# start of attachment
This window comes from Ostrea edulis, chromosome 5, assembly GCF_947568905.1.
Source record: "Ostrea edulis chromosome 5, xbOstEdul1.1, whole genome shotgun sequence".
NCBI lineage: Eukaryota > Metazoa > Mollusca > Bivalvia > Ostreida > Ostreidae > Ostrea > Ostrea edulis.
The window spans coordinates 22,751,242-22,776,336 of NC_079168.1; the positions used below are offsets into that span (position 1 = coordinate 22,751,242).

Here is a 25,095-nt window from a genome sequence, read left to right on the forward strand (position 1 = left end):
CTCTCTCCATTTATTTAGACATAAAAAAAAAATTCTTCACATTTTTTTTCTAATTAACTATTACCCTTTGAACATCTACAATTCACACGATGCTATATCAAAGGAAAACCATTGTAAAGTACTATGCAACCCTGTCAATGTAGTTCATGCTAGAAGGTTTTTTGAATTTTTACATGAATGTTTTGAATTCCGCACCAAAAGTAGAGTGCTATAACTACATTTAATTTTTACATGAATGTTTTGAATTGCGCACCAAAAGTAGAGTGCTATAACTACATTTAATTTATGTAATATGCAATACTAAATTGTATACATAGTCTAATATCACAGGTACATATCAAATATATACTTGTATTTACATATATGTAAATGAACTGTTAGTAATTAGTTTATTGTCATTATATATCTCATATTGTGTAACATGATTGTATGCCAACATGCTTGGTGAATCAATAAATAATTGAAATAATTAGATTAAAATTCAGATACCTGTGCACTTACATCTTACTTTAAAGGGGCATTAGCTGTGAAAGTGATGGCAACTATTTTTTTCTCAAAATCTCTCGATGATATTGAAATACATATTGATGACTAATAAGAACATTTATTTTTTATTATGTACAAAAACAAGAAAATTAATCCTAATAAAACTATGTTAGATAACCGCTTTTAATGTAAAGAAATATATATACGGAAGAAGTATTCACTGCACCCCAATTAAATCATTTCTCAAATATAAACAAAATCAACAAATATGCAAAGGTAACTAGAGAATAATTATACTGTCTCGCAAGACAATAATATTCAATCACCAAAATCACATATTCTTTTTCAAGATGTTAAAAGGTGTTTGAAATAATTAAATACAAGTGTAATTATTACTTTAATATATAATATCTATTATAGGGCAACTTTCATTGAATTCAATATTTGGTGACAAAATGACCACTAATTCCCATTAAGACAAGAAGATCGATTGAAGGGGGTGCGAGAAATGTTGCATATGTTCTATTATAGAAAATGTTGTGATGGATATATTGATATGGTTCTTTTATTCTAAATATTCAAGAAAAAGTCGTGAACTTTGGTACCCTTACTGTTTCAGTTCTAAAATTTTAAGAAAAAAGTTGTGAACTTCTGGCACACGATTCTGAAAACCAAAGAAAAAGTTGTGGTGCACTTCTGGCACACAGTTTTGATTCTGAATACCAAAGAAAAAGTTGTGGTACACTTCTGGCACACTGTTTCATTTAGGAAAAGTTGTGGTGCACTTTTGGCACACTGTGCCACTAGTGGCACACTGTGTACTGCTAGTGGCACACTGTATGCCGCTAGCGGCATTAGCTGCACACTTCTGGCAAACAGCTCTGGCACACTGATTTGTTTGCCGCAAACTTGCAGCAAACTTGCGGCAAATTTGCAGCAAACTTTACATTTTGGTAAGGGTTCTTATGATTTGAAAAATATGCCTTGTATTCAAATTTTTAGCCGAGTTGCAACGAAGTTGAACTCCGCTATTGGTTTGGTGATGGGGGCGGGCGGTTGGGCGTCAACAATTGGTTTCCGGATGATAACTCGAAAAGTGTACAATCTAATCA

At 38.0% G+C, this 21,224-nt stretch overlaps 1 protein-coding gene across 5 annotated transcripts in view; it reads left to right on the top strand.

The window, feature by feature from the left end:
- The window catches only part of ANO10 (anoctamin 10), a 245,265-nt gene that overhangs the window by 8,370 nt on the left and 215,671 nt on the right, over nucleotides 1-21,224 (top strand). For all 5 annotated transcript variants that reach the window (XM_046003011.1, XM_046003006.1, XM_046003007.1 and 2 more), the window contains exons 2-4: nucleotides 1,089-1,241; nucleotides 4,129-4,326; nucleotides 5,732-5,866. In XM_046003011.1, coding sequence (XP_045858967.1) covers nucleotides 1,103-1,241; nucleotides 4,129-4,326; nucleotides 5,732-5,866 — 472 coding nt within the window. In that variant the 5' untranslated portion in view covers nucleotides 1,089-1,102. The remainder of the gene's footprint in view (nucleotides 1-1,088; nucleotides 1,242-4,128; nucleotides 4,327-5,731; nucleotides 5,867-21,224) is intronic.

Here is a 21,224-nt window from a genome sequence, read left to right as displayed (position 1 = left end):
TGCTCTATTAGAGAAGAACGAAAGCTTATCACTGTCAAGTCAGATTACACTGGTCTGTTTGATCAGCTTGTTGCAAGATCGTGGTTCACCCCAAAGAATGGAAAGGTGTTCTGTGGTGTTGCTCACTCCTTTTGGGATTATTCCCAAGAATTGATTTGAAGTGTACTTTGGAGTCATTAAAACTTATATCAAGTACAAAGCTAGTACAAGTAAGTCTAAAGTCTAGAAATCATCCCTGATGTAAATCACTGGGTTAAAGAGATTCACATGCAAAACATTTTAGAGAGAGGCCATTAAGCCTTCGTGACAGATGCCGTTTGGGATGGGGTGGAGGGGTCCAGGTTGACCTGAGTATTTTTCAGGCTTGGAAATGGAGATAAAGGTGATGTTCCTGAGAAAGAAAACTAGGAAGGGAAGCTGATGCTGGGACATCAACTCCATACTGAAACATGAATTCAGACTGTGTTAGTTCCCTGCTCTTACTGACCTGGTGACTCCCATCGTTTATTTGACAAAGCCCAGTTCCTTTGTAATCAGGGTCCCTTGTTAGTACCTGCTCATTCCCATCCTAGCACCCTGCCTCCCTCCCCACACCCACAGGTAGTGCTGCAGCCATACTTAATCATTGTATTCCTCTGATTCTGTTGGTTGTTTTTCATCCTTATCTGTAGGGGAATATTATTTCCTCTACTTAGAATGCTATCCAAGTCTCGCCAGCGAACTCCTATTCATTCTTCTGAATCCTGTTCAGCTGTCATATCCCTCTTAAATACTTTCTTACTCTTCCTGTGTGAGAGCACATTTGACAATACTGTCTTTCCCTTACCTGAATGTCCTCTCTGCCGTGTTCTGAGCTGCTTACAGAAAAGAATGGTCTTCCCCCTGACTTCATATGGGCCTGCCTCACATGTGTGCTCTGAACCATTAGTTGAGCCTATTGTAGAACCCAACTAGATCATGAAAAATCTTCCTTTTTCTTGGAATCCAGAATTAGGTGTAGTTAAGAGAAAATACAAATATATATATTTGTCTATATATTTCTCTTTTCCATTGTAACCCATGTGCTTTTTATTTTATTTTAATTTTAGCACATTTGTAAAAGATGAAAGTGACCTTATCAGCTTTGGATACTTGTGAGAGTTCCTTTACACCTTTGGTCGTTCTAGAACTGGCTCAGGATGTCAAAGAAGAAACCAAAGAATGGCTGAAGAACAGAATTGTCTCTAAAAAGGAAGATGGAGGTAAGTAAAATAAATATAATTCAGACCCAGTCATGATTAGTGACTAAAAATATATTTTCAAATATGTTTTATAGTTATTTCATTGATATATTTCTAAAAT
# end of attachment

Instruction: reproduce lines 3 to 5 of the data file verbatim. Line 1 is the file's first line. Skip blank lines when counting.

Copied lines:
NCBI lineage: Eukaryota > Metazoa > Mollusca > Bivalvia > Ostreida > Ostreidae > Ostrea > Ostrea edulis.
The window spans coordinates 22,751,242-22,776,336 of NC_079168.1; the positions used below are offsets into that span (position 1 = coordinate 22,751,242).

Here is a 25,095-nt window from a genome sequence, read left to right on the forward strand (position 1 = left end):